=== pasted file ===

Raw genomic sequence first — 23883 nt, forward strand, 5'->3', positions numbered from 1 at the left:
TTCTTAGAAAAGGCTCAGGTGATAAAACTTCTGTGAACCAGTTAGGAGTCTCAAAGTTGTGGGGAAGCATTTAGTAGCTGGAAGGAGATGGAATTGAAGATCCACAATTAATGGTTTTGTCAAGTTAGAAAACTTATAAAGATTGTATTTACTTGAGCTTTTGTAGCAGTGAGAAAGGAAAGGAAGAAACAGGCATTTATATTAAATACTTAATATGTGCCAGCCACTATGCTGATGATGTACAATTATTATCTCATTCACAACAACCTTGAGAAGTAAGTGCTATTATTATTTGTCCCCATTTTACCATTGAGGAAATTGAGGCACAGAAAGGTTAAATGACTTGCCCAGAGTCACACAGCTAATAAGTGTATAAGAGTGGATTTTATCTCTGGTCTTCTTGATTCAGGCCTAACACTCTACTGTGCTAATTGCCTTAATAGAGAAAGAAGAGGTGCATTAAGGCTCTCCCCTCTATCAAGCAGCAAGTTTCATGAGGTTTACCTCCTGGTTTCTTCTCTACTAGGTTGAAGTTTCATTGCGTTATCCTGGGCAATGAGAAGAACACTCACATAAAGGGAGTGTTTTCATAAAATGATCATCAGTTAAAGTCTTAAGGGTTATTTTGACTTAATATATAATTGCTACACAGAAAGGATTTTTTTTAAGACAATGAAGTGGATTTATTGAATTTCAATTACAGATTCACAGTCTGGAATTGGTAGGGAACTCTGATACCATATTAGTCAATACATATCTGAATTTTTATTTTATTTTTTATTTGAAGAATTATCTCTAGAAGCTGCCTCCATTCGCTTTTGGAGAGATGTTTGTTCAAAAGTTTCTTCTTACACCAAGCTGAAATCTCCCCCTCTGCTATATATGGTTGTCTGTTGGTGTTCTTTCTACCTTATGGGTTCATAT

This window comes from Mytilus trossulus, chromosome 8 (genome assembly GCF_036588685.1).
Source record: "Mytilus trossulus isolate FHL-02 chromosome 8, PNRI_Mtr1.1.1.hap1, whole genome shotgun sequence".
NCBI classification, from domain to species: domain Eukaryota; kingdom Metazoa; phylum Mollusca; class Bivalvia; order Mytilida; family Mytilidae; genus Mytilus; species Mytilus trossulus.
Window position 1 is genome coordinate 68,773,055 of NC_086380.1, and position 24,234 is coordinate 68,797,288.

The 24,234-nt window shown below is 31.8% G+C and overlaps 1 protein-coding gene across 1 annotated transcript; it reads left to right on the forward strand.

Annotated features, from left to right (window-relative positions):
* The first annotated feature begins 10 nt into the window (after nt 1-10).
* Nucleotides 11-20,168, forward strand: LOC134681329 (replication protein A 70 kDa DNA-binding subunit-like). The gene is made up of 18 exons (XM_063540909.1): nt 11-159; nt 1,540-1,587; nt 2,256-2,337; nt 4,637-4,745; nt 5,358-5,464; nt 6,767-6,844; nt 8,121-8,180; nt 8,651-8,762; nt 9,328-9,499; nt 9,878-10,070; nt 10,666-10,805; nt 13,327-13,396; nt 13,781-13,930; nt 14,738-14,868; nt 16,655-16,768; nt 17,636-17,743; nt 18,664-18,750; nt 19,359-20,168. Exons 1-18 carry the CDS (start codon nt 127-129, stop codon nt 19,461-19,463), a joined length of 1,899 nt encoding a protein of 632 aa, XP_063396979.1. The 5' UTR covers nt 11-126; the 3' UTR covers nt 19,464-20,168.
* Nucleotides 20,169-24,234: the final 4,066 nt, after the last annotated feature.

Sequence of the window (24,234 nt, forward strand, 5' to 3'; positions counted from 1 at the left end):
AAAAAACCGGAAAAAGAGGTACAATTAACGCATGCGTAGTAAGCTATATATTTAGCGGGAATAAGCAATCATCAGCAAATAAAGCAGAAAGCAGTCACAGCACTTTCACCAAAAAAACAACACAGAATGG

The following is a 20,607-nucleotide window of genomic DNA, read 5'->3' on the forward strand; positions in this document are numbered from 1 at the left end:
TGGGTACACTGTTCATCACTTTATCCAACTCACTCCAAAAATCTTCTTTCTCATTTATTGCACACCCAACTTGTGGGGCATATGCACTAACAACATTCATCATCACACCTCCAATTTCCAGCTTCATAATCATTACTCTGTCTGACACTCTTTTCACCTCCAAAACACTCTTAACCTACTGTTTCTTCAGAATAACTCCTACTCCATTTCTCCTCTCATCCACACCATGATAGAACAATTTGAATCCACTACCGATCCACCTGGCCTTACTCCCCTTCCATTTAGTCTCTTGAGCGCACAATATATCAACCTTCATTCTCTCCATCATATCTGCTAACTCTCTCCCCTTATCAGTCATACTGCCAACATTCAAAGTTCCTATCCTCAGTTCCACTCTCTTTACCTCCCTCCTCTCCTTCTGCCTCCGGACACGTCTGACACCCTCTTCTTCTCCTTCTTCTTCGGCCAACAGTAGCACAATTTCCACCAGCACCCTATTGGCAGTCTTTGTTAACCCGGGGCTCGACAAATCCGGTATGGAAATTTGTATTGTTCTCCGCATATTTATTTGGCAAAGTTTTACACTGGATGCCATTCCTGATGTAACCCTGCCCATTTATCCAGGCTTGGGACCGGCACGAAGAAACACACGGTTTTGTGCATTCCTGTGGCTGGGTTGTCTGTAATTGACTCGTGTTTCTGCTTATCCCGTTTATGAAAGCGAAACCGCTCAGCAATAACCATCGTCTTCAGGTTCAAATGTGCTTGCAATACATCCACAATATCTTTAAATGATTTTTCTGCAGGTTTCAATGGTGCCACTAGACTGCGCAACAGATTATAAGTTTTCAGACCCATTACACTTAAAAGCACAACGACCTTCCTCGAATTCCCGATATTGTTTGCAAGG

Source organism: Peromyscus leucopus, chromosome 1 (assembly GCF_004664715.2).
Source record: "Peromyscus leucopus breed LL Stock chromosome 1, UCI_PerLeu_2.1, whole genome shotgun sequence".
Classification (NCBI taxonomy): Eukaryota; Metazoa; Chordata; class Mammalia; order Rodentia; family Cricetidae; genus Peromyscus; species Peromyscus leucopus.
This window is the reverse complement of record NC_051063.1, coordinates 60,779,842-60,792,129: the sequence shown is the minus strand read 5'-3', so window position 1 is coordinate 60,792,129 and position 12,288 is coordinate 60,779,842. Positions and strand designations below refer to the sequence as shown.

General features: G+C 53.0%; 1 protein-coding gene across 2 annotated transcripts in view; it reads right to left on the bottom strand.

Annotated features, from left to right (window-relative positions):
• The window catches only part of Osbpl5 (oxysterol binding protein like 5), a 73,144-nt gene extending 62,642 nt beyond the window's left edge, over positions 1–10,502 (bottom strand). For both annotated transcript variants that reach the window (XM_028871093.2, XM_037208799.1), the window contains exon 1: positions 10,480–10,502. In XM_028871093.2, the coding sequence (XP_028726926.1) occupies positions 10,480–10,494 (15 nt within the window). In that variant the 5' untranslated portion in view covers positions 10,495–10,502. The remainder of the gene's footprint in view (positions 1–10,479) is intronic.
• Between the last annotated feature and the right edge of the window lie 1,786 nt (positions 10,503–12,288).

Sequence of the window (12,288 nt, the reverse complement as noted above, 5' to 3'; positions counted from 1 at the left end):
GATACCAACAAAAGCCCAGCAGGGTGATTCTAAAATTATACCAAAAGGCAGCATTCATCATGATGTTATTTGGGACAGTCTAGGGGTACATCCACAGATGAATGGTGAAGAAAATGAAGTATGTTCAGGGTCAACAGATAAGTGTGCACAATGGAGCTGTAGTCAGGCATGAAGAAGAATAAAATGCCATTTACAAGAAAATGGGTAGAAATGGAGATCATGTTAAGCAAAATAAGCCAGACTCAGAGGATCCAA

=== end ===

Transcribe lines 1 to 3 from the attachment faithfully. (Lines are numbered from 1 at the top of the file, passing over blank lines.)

Raw genomic sequence first — 23883 nt, forward strand, 5'->3', positions numbered from 1 at the left:
TTCTTAGAAAAGGCTCAGGTGATAAAACTTCTGTGAACCAGTTAGGAGTCTCAAAGTTGTGGGGAAGCATTTAGTAGCTGGAAGGAGATGGAATTGAAGATCCACAATTAATGGTTTTGTCAAGTTAGAAAACTTATAAAGATTGTATTTACTTGAGCTTTTGTAGCAGTGAGAAAGGAAAGGAAGAAACAGGCATTTATATTAAATACTTAATATGTGCCAGCCACTATGCTGATGATGTACAATTATTATCTCATTCACAACAACCTTGAGAAGTAAGTGCTATTATTATTTGTCCCCATTTTACCATTGAGGAAATTGAGGCACAGAAAGGTTAAATGACTTGCCCAGAGTCACACAGCTAATAAGTGTATAAGAGTGGATTTTATCTCTGGTCTTCTTGATTCAGGCCTAACACTCTACTGTGCTAATTGCCTTAATAGAGAAAGAAGAGGTGCATTAAGGCTCTCCCCTCTATCAAGCAGCAAGTTTCATGAGGTTTACCTCCTGGTTTCTTCTCTACTAGGTTGAAGTTTCATTGCGTTATCCTGGGCAATGAGAAGAACACTCACATAAAGGGAGTGTTTTCATAAAATGATCATCAGTTAAAGTCTTAAGGGTTATTTTGACTTAATATATAATTGCTACACAGAAAGGATTTTTTTTAAGACAATGAAGTGGATTTATTGAATTTCAATTACAGATTCACAGTCTGGAATTGGTAGGGAACTCTGATACCATATTAGTCAATACATATCTGAATTTTTATTTTATTTTTTATTTGAAGAATTATCTCTAGAAGCTGCCTCCATTCGCTTTTGGAGAGATGTTTGTTCAAAAGTTTCTTCTTACACCAAGCTGAAATCTCCCCCTCTGCTATATATGGTTGTCTGTTGGTGTTCTTTCTACCTTATGGGTTCATAT

This window comes from Mytilus trossulus, chromosome 8 (genome assembly GCF_036588685.1).